I received a full introduction to Artful Design when I enrolled in CCRMA’s Music 256a: Music, Computing, and Design. Over the course of the quarter, we took a deep dive into Ge’s textbook-graphic novel hybrid, while putting its lessons into practice in the form of audio visualizers, drum machines, sequencers, and synthesizers, all built with Unity and ChucK - Ge’s own music programming language.
I don’t think I would have classified any of my software work as “design” before that experience. In the world of technology, I had viewed design as the presentation layer - UI/UX as a siloed portion of the development process detached from my more functional work. Artful Design problematized this conception; when putting humans at the center of your design process, good design matters at every step along the way.
With a newfound appreciation for the wide-ranging ramifications of design, I was ready to jump on the opportunity that had excited me so much at the start of undergrad: the Stanford Laptop Orchestra. During a typical SLOrk season, the ensemble works together to put on two performances: a small-scale “chamber music” concert early in the quarter and a full ensemble final concert. As a member of the 10-person ensemble, my responsibilities were simple - develop a piece for each.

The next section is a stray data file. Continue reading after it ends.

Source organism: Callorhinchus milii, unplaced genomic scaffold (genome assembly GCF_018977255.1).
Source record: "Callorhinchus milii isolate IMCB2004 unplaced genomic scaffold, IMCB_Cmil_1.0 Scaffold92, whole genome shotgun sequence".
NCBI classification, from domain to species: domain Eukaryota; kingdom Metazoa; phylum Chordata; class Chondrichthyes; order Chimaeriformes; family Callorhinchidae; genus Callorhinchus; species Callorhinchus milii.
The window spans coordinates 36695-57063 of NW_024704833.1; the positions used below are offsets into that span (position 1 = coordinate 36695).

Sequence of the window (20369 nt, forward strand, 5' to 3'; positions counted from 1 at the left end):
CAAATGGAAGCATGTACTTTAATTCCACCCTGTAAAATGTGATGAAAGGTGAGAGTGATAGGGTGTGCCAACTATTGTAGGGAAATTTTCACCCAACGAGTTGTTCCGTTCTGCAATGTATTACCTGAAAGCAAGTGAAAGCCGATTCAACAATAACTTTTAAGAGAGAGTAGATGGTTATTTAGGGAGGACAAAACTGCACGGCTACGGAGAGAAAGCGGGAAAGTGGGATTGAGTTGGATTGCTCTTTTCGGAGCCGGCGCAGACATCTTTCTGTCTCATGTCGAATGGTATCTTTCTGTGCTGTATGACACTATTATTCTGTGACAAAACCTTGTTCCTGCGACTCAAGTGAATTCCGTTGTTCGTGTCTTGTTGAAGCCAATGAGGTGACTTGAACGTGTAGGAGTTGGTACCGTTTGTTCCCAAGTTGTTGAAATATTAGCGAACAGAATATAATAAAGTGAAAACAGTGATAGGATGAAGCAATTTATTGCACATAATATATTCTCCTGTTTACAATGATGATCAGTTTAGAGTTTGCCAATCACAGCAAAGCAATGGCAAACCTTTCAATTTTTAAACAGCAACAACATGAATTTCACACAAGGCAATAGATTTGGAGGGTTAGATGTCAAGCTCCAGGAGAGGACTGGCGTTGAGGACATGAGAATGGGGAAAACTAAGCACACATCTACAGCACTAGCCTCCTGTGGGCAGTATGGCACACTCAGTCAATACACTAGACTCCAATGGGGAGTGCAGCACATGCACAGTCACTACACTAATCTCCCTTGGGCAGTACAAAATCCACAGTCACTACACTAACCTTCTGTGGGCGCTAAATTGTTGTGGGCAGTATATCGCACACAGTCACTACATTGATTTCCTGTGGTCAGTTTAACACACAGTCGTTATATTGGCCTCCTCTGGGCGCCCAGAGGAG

An alternative conception of the dual importance of (and ever-present tension between) functionality and aesthetics in design is that of means-to-ends versus ends-in-themselves. Art and music are classic examples of ends-in-themselves, existing on the merit of pure aesthetics, but another central end-in-itself is that of play. The act of play - and the freedom inherent in such undirected, goal-less activity - is a universal human experience that has benefits at all stages of life, though we have a tendency to forget that fact as time goes on. It was in the spirit of playfulness that I settled on my first SLOrk piece, taking inspiration from friend and co-performer Marise Van Zyl’s love of all things cheerleading: Go Sporks!, a gamified cheer-off centered on an abstract drum machine.
I hope that the piece can be appreciated purely on its surface; being an engineer at heart, I think the technical details are fascinating, too. The software instrument here relies on a recurring piece of SLOrk technology: the GameTrak. Originally used for a golfing video game, the GameTrak is a USB-powered box consisting of two nylon tethers - one for each hand - and is a helpful tool for tracking hand positions in 3D space. Go Sporks! quantized this continual space into zones roughly corresponding to common cheerleading poses. The controllers trigger a sports-adjacent sample each time a performer’s arms move into a new combination of these zones, with the local area network serving to keep all players synchronized in time with one another. Within this basic system, the piece moves through three phases: the first, inspired by Guitar Hero, requires all performers to follow a predefined motion “script”, the second allows the respective “captains” to move freely while their teammates follow. and the final frees all performers to create rhythm as they see fit.